HOW NOT TO GET HIRED AS A VIRTUAL ASSISTANT

A Marketing Mistake

Today I want to talk a little bit about a Marketing tactic that doesn't work:  Insulting Your Prospects.   Well duh!  It sounds pretty obvious - you shouldn't try to make your potential clients feel dumb, right?

Well, let me share a recent experience I had that felt more like a big annoyance than an awesome sales tactic.

Several months ago I received an email from a Virtual Assistant who had downloaded one of my free ebooks that went something like this:

 "I would like to make you aware of multiple spelling and grammatical errors throughout your book 'Twitter Tips for Virtual Assistants'.  If you would like to hire me to proof and correct this, here is my contact info...."

For me - this is a huge marketing #FAIL.  Why?  For a few reasons:

1.  You start right out of the gate by insulting your prospect.  When I read that sentence my brain sees it as: "I found errors that you were too dumb to find yourself...but I'm not going to tell you what they are unless you pay me".   Do you think that makes me want to contact this person and pay them for assistance?  Heck no.

2.  You are offering a Service to me that I actually DO for others.  Seriously.  As a fellow VA, I have 2 clients who currently use me solely to proof and edit their writing.  This is like sending an email to a plumber offering to help them with their plumbing. Do you think that plumber would be insulted? Do you think that plumber would be picking up the phone right away to get in touch with this person?  Would you send a Social Media expert an email offering to fix their Social Media? Another, heck no.

3.  It feels like a trap.  Aside from the fact that no one likes to be told "You made a mistake" there is the even worse part of the pitch:  "you have to pay me to find out what it is".  Feels kind of like being backed into a corner and I'm not getting any warm and fuzzy feelings about working with this person.  Remember that potential clients want to work with a VA they know, like, and trust.  Was this a warm and likable e-mail? Do I feel a positive connection to this person? Heck, to-the no.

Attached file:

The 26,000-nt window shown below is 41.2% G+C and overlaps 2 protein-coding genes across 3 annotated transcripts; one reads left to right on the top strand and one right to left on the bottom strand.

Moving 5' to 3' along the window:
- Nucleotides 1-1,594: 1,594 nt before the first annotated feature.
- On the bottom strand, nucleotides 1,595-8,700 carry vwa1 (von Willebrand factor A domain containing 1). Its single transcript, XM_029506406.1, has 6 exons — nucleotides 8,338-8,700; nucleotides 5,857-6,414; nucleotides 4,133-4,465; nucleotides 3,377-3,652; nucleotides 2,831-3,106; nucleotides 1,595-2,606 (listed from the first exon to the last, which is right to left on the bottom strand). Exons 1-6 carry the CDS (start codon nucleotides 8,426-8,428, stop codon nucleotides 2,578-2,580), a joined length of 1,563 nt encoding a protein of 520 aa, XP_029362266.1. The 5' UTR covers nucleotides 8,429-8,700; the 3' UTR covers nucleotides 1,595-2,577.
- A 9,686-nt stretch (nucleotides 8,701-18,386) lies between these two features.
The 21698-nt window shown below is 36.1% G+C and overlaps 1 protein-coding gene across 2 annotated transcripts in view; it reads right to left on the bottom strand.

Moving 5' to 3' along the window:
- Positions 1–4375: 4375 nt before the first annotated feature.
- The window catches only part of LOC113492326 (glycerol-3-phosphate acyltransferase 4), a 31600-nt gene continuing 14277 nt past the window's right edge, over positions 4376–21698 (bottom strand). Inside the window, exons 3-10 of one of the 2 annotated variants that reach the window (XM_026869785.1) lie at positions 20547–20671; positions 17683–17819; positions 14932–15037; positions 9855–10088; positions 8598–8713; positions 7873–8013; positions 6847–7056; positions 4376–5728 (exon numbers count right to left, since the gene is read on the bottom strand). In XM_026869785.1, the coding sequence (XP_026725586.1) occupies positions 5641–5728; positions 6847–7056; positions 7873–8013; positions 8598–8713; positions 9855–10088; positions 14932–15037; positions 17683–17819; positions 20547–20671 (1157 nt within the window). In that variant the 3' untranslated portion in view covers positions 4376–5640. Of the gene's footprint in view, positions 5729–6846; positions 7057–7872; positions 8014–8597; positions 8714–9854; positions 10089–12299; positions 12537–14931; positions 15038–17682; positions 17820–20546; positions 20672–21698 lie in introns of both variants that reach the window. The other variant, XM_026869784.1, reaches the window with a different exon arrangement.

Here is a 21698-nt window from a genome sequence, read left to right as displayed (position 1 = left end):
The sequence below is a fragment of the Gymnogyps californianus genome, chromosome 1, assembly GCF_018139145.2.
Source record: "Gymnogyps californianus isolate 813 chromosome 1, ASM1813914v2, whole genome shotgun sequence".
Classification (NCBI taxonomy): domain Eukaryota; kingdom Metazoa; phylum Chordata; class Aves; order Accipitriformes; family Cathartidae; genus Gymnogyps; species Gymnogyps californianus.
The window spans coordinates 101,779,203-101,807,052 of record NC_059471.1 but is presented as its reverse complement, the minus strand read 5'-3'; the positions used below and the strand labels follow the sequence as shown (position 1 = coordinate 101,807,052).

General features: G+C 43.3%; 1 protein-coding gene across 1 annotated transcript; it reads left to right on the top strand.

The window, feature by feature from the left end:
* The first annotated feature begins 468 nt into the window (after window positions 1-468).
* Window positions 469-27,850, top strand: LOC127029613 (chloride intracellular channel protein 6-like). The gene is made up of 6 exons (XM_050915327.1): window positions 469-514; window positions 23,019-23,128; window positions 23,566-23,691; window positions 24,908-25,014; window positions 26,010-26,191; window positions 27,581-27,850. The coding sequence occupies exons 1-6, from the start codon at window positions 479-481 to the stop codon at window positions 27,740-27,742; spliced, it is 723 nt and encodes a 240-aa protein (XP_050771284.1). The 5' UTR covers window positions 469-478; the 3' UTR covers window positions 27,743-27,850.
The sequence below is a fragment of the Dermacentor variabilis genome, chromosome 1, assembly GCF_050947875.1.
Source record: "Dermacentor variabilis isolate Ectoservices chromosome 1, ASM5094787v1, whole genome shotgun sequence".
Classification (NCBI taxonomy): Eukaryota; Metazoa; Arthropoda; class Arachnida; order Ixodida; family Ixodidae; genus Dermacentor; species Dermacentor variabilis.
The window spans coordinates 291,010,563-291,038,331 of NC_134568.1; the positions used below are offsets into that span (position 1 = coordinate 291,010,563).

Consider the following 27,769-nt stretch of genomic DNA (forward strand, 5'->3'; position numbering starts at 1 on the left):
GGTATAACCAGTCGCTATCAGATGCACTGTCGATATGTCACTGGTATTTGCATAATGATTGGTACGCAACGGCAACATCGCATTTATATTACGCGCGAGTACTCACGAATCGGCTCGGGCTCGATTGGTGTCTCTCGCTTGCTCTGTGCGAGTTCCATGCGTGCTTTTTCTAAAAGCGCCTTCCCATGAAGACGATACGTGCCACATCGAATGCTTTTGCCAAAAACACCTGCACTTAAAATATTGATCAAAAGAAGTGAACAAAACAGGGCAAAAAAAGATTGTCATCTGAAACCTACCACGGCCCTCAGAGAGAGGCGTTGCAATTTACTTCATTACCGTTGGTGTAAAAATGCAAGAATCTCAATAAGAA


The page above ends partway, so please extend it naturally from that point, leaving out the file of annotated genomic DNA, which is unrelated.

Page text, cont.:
Don't get me wrong - other people have pointed out errors in my ebook AND on my website AND in my blog posts and I appreciate that immensely!  I do make mistakes (sometimes big ones) and  I fix 'em up myself with a big fat 'thank-you' to whoever pointed them out. But when you are 'pointing out my errors' as a crappy sales tactic and trying to 'trap' me into hiring you? It ain't gonna work.   

A better idea?  This person might have sent me an email to say "Hey Lisa, Thanks so much for your free ebook! I wanted to let you know I found the following errors because I knew you would probably want to fix them.  If in the future, you are looking for someone to proof a book, I am an expert and have great rates!  Here are the things I found..."  

Now THAT might be someone I'm interested in speaking with down the road.

Be careful of your wording when contacting new clients!   Being positive, friendly, and immensely helpful trumps insulting every time.

PS - To the person who wanted me to hire them as an editor:  I hired someone else to edit my ebook. Any spelling and grammatical errors you found were intentional.  I put them there on purpose to add some draaaammmma to my writing. Good luck to you.

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